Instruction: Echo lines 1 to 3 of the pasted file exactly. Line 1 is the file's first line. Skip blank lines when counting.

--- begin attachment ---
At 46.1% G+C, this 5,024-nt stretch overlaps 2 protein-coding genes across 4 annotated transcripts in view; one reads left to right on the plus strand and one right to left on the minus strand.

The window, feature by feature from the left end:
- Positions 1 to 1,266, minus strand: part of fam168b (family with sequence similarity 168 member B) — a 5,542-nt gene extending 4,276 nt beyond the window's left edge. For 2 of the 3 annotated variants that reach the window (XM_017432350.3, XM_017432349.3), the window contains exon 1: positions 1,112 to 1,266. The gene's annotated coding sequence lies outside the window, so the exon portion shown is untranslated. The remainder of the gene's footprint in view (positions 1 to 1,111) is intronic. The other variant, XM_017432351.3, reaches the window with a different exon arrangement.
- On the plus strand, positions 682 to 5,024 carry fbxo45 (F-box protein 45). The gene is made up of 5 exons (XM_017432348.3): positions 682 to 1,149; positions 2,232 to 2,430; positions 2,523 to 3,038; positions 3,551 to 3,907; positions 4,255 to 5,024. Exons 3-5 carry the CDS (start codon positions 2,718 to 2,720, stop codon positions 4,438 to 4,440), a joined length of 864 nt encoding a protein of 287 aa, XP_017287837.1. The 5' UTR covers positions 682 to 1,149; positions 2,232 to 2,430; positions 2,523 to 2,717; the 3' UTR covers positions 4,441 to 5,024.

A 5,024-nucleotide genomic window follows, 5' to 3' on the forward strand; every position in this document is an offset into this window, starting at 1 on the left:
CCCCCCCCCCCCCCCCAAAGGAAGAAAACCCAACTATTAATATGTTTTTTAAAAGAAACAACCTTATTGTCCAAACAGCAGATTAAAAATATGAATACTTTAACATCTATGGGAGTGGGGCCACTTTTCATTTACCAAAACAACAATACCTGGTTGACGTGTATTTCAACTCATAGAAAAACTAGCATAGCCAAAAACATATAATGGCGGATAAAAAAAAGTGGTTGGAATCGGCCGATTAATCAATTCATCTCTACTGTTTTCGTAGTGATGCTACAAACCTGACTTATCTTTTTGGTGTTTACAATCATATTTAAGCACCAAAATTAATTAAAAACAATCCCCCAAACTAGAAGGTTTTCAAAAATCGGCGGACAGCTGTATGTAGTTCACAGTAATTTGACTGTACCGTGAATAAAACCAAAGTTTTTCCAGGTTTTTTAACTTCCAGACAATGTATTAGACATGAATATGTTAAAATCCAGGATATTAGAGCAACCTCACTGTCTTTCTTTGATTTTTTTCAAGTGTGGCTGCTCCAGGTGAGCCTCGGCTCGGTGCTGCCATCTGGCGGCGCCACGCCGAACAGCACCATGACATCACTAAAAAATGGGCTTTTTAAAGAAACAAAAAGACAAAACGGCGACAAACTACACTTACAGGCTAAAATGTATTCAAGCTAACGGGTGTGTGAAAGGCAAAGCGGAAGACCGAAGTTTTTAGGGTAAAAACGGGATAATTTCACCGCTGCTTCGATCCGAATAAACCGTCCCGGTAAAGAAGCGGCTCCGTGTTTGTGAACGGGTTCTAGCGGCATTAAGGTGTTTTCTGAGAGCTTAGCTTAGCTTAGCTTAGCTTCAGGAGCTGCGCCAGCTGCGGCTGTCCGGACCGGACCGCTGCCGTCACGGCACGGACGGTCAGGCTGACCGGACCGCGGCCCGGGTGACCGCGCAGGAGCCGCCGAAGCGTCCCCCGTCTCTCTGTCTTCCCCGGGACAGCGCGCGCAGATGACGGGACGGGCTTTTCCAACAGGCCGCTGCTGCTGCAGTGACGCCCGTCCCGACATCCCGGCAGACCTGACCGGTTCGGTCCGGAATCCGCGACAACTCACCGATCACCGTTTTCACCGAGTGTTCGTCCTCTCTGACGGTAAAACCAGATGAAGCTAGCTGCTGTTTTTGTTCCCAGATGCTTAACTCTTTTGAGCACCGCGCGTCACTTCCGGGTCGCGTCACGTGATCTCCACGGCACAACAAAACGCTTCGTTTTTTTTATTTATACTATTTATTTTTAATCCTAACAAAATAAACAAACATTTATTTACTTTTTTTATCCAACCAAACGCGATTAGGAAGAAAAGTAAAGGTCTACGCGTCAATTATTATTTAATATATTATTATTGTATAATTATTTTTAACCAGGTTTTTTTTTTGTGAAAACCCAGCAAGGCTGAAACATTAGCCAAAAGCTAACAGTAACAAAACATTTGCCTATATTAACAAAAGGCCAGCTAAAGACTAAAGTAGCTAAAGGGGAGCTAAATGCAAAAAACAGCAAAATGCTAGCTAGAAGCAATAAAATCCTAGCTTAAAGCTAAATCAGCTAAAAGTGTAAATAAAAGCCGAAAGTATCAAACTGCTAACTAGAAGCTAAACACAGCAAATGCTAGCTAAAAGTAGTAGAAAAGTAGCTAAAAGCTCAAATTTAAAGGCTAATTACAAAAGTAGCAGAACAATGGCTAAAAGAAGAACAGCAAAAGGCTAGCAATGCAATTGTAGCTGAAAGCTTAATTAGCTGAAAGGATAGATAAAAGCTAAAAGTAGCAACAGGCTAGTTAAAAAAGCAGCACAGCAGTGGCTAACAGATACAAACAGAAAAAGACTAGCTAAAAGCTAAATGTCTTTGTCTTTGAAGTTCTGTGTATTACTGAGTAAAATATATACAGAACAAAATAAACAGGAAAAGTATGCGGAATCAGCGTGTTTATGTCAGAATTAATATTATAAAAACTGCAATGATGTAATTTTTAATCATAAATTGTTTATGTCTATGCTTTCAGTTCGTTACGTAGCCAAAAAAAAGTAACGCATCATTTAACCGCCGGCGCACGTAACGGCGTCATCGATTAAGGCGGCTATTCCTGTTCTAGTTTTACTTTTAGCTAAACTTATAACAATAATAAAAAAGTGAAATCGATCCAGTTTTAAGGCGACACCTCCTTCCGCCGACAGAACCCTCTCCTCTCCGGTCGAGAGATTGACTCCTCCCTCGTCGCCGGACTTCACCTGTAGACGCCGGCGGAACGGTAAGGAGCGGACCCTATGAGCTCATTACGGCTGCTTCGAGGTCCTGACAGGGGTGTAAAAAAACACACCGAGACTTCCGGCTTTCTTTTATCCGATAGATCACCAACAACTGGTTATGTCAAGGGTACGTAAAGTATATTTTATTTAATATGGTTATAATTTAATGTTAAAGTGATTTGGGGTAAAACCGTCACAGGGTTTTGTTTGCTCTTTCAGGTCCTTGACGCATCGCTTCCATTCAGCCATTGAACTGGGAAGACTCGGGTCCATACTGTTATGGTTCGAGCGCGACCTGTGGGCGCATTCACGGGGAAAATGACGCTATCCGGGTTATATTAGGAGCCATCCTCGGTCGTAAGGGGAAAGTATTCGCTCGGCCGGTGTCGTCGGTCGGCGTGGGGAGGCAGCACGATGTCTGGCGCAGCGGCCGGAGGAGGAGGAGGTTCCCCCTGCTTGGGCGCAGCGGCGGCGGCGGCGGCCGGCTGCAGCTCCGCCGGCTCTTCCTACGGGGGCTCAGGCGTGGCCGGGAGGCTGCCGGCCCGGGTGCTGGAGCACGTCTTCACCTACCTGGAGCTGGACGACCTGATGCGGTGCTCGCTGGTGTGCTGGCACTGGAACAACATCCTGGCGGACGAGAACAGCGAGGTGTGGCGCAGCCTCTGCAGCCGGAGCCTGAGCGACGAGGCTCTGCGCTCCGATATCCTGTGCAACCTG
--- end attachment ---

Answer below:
At 46.1% G+C, this 5,024-nt stretch overlaps 2 protein-coding genes across 4 annotated transcripts in view; one reads left to right on the plus strand and one right to left on the minus strand.

The window, feature by feature from the left end:
- Positions 1 to 1,266, minus strand: part of fam168b (family with sequence similarity 168 member B) — a 5,542-nt gene extending 4,276 nt beyond the window's left edge. For 2 of the 3 annotated variants that reach the window (XM_017432350.3, XM_017432349.3), the window contains exon 1: positions 1,112 to 1,266. The gene's annotated coding sequence lies outside the window, so the exon portion shown is untranslated. The remainder of the gene's footprint in view (positions 1 to 1,111) is intronic. The other variant, XM_017432351.3, reaches the window with a different exon arrangement.